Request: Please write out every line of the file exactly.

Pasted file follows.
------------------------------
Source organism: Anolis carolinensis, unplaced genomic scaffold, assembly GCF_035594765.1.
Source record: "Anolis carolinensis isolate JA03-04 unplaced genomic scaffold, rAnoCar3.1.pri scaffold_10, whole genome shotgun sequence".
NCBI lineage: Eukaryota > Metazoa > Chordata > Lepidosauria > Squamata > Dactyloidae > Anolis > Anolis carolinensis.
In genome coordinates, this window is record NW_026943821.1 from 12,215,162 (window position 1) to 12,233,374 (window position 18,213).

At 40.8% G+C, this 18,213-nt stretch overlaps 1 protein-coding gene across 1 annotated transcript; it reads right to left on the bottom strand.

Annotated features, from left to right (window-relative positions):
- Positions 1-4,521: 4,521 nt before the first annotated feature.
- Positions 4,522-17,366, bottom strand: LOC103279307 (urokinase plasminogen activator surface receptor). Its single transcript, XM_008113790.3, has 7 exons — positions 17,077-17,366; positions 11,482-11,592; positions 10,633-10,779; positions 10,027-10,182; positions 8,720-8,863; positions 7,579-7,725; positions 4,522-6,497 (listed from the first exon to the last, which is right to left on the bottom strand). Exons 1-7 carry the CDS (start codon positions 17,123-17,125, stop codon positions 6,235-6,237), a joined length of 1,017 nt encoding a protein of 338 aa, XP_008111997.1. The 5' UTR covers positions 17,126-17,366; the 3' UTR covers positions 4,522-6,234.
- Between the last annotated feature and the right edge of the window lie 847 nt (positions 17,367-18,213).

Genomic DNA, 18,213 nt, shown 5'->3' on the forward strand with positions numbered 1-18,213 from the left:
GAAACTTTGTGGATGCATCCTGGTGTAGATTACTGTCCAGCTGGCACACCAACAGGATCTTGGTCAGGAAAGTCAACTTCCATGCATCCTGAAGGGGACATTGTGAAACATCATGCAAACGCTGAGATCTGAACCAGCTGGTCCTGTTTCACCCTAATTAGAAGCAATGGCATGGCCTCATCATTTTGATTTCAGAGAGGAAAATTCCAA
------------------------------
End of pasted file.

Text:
Source organism: Anolis carolinensis, unplaced genomic scaffold, assembly GCF_035594765.1.
Source record: "Anolis carolinensis isolate JA03-04 unplaced genomic scaffold, rAnoCar3.1.pri scaffold_10, whole genome shotgun sequence".
NCBI lineage: Eukaryota > Metazoa > Chordata > Lepidosauria > Squamata > Dactyloidae > Anolis > Anolis carolinensis.
In genome coordinates, this window is record NW_026943821.1 from 12,215,162 (window position 1) to 12,233,374 (window position 18,213).

At 40.8% G+C, this 18,213-nt stretch overlaps 1 protein-coding gene across 1 annotated transcript; it reads right to left on the bottom strand.

Annotated features, from left to right (window-relative positions):
- Positions 1-4,521: 4,521 nt before the first annotated feature.
- Positions 4,522-17,366, bottom strand: LOC103279307 (urokinase plasminogen activator surface receptor). Its single transcript, XM_008113790.3, has 7 exons — positions 17,077-17,366; positions 11,482-11,592; positions 10,633-10,779; positions 10,027-10,182; positions 8,720-8,863; positions 7,579-7,725; positions 4,522-6,497 (listed from the first exon to the last, which is right to left on the bottom strand). Exons 1-7 carry the CDS (start codon positions 17,123-17,125, stop codon positions 6,235-6,237), a joined length of 1,017 nt encoding a protein of 338 aa, XP_008111997.1. The 5' UTR covers positions 17,126-17,366; the 3' UTR covers positions 4,522-6,234.
- Between the last annotated feature and the right edge of the window lie 847 nt (positions 17,367-18,213).

Genomic DNA, 18,213 nt, shown 5'->3' on the forward strand with positions numbered 1-18,213 from the left:
GAAACTTTGTGGATGCATCCTGGTGTAGATTACTGTCCAGCTGGCACACCAACAGGATCTTGGTCAGGAAAGTCAACTTCCATGCATCCTGAAGGGGACATTGTGAAACATCATGCAAACGCTGAGATCTGAACCAGCTGGTCCTGTTTCACCCTAATTAGAAGCAATGGCATGGCCTCATCATTTTGATTTCAGAGAGGAAAATTCCAA